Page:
Lord, in your mercy
Hear our prayer

Lord, hear us.

Lord, graciously hear us.

Children's Story

Luke 3:7-18

Janice B. Scott
The three children were racing through the woods, and Roly was keeping up as best he could with his short legs. He was a reluctant participant in this escapade, for even though he loved nothing better than the woods, he had an inkling of what the children were about.

There was a battered old caravan standing in a glade deep in the woods. The children had come across it one day, and had amused themselves peering in the gloomy windows and scrawling rude words on the dirty paintwork.

When the owner of the caravan, a derelict old man complete with long, unkempt beard, had suddenly materialised from the woods shouting and brandishing his fist at them, the children had run away laughing.

Children's Liturgy and Story

Luke 3:7-18

Janice B. Scott
Call to Worship:

John the Baptist called people to turn to God for help and support. In our worship today let us follow his advice and turn to our Lord.

Invitation to Confession:

Lord Jesus, we are sorry for the times we turn away from you.

Lord, have mercy.

Lord Jesus, we are sorry for the times when we ignore you.

Christ, have mercy.

Lord Jesus, turn your face upon us, that we may turn again to you.

Lord, have mercy.

Reading:

Luke 3:7-18


What is The Village Shepherd?

The Village Shepherd offers sermons, bible stories, children's stories and prayers based on the Revised Common Lectionary. These inspirational sermons, stories, and prayers are sure to touch your heart, because they reflect the simple virtues and tranquil serenity that characterize Reverend Scott's English countryside pastorate. The questions "Where is God in this particular situation?" and "Where does the Gospel story cross our own human story?" are always at the heart of these meditations -- but rather than finding overt answers, instead you will be gently led to make your own connections and discover the powerful ways in which God works. Janice Scott has the unique ability to find interesting details in ordinary life that illuminate scripture, while still challenging even the most intellectual reader. And that gift is precisely what also makes her an outstanding communicator with children.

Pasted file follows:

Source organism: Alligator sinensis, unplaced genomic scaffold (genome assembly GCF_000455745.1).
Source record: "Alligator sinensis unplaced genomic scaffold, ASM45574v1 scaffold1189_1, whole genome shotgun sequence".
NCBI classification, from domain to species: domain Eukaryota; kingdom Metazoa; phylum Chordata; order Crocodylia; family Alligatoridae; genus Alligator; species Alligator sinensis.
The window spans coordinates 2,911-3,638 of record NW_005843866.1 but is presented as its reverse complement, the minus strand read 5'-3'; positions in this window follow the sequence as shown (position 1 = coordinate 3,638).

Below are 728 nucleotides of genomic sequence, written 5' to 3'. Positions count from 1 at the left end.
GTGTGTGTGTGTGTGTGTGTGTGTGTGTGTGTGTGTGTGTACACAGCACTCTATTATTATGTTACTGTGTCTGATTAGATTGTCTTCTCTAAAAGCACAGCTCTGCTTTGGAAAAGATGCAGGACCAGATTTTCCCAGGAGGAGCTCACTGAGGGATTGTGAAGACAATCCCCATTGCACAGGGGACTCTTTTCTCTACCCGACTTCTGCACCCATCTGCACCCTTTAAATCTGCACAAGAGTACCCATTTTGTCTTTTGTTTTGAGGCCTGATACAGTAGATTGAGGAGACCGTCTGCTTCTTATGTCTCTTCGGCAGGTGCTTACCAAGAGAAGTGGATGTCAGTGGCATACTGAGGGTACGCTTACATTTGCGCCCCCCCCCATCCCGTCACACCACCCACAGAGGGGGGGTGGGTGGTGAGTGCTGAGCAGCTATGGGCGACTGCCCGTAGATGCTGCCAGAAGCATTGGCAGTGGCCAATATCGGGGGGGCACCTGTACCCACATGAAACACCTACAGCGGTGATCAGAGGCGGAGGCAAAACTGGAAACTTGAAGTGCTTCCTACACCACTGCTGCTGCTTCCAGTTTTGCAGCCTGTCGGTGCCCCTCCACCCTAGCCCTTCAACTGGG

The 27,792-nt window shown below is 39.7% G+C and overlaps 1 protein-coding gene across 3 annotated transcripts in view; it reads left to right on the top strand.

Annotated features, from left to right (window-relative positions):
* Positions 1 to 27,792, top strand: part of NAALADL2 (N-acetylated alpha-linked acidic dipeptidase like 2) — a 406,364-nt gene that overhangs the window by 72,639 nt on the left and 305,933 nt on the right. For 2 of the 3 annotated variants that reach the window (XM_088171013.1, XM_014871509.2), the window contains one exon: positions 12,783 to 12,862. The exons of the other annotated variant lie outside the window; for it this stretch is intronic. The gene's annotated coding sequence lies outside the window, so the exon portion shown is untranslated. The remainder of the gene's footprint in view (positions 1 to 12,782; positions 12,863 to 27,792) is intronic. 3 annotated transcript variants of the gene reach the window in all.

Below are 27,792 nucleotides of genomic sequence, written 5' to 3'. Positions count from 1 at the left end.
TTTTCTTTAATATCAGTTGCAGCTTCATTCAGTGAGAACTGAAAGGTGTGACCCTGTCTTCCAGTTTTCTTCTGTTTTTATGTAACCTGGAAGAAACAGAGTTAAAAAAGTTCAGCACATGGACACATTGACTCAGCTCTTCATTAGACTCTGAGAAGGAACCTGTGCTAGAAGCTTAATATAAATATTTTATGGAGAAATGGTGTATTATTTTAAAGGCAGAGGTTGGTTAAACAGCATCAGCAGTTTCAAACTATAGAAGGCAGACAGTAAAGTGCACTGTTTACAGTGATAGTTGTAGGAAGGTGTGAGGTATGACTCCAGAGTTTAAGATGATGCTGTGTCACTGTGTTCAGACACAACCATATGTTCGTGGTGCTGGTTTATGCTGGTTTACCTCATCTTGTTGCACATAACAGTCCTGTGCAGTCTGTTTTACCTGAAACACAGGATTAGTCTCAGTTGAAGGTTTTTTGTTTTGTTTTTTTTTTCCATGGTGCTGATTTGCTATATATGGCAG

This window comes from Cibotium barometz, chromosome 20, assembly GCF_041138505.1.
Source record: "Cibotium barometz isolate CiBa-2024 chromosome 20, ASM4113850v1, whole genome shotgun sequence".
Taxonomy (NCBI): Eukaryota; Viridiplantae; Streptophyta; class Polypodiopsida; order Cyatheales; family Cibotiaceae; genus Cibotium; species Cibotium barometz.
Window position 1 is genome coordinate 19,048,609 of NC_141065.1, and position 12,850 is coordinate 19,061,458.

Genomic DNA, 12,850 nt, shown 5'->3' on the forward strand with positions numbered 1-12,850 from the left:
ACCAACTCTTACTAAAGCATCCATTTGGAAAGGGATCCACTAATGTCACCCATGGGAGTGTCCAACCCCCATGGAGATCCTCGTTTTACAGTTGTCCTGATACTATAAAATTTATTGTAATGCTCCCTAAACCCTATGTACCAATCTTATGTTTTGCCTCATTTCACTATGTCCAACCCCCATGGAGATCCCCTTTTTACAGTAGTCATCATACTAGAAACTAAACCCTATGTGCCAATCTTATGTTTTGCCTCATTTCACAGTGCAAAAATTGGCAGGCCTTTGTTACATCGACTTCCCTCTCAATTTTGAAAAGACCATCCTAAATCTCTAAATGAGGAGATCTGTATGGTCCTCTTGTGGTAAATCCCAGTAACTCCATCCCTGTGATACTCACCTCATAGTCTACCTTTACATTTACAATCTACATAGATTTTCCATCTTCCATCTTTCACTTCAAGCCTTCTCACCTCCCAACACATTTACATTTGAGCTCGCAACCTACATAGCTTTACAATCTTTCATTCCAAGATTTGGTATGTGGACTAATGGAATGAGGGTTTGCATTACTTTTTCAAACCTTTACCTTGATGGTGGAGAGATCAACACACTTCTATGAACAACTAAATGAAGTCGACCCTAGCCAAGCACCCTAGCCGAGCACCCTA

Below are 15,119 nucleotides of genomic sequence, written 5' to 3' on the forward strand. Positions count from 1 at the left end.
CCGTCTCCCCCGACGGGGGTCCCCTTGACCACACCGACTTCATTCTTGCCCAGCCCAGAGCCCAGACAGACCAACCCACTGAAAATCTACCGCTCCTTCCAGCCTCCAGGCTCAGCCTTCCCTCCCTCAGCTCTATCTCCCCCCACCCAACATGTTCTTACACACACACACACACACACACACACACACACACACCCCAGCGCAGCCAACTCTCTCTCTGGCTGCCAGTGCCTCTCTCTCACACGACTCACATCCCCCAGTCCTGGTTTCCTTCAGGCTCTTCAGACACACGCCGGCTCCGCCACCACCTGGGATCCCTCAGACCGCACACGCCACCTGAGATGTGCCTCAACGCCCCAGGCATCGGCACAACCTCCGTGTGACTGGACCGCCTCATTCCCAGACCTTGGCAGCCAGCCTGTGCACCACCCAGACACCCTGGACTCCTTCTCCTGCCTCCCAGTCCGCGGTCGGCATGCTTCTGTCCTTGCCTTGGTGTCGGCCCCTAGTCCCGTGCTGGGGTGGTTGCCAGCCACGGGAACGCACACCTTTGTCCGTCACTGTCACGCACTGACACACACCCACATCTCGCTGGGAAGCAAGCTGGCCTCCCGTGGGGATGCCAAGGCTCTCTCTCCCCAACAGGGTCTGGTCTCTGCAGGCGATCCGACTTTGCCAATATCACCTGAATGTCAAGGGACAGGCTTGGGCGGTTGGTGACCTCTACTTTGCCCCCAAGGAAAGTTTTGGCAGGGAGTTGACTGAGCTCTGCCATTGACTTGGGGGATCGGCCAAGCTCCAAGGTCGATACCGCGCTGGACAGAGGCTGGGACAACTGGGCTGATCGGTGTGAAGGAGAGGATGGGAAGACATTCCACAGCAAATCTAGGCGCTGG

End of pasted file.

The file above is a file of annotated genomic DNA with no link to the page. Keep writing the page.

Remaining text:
Most weeks include:

  • Sermon based on the Gospel reading
  • Sermon based on the Epistle reading
  • Sermon based on the First reading
  • Children's stories linked with the Gospel readings
  • Children's liturgy and story (a different story than mentioned above)
  • An intercessory prayer

New & Featured This Week

The Immediate Word

Thomas Willadsen
Christopher Keating
Dean Feldmeyer
Mary Austin
Ron Love
George Reed
Bethany Peerbolte
For December 16, 2018: